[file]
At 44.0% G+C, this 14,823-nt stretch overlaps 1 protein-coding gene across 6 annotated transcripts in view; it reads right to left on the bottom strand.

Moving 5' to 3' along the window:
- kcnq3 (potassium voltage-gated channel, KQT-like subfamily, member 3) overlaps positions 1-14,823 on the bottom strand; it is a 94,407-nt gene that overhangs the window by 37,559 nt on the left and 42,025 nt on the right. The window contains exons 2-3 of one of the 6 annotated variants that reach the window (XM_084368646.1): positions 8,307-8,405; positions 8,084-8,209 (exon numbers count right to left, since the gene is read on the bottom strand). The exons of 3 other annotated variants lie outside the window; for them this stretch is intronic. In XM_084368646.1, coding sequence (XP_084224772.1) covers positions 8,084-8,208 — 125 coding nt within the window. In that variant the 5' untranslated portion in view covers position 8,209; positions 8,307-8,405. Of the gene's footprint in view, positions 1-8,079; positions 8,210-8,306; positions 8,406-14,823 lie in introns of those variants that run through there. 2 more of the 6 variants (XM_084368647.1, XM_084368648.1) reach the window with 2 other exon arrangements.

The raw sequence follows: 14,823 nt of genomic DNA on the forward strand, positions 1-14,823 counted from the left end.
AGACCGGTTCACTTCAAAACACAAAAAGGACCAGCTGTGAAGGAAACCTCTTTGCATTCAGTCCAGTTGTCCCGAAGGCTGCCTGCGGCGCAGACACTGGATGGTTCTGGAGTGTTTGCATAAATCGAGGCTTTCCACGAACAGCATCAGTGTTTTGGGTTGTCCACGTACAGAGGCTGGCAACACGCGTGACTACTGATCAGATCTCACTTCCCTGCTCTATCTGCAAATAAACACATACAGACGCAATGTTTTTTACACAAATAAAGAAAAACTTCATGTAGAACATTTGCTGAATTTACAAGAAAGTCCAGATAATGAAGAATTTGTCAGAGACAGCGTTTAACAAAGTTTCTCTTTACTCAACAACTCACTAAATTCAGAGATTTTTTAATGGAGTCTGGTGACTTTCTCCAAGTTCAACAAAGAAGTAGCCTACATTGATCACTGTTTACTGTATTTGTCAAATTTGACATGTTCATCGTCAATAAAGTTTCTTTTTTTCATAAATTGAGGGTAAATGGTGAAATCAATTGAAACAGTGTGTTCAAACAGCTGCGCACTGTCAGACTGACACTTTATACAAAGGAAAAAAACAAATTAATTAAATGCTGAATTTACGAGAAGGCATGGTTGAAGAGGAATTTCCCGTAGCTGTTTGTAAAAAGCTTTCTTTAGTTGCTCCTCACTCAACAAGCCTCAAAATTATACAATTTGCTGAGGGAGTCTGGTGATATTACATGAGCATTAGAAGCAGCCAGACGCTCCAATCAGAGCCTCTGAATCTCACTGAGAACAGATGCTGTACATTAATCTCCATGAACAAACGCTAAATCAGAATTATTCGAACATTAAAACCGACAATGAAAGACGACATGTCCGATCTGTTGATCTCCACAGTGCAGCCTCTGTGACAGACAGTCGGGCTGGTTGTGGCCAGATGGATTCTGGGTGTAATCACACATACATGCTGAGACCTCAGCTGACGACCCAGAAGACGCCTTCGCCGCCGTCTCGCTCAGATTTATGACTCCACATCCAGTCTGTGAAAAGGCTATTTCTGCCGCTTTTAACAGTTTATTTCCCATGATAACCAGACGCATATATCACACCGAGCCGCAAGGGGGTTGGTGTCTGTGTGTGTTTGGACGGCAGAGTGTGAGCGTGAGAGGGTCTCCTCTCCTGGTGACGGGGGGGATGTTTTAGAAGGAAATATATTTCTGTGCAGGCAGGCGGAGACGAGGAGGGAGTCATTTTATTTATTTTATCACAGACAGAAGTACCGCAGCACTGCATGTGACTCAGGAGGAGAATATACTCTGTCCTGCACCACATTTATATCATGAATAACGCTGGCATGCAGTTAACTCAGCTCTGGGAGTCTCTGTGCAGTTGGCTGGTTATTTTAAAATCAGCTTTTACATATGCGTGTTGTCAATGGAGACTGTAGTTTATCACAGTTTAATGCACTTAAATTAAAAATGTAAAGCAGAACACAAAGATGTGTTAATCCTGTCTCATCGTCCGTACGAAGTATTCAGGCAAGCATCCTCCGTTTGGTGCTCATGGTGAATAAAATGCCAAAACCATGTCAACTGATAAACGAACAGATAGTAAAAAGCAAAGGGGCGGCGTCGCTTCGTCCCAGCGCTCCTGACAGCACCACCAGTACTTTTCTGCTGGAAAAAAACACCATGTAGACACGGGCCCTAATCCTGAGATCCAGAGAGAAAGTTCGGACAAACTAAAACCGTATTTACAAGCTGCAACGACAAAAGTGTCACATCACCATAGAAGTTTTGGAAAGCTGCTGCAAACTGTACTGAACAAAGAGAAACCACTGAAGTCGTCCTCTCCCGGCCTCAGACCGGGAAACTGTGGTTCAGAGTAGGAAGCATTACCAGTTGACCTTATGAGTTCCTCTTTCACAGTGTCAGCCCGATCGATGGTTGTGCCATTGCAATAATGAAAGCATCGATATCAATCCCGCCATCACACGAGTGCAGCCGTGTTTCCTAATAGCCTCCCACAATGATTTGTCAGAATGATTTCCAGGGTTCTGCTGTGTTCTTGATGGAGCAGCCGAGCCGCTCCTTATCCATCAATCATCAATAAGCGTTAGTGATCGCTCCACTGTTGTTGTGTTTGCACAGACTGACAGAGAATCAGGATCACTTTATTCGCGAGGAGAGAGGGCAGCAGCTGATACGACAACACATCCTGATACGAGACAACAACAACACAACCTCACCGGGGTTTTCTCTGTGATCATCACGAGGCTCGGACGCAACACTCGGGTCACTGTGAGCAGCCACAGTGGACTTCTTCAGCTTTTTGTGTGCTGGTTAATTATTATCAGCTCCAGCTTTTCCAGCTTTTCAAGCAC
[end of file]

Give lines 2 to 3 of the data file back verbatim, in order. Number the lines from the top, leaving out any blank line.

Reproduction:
Moving 5' to 3' along the window:
- kcnq3 (potassium voltage-gated channel, KQT-like subfamily, member 3) overlaps positions 1-14,823 on the bottom strand; it is a 94,407-nt gene that overhangs the window by 37,559 nt on the left and 42,025 nt on the right. The window contains exons 2-3 of one of the 6 annotated variants that reach the window (XM_084368646.1): positions 8,307-8,405; positions 8,084-8,209 (exon numbers count right to left, since the gene is read on the bottom strand). The exons of 3 other annotated variants lie outside the window; for them this stretch is intronic. In XM_084368646.1, coding sequence (XP_084224772.1) covers positions 8,084-8,208 — 125 coding nt within the window. In that variant the 5' untranslated portion in view covers position 8,209; positions 8,307-8,405. Of the gene's footprint in view, positions 1-8,079; positions 8,210-8,306; positions 8,406-14,823 lie in introns of those variants that run through there. 2 more of the 6 variants (XM_084368647.1, XM_084368648.1) reach the window with 2 other exon arrangements.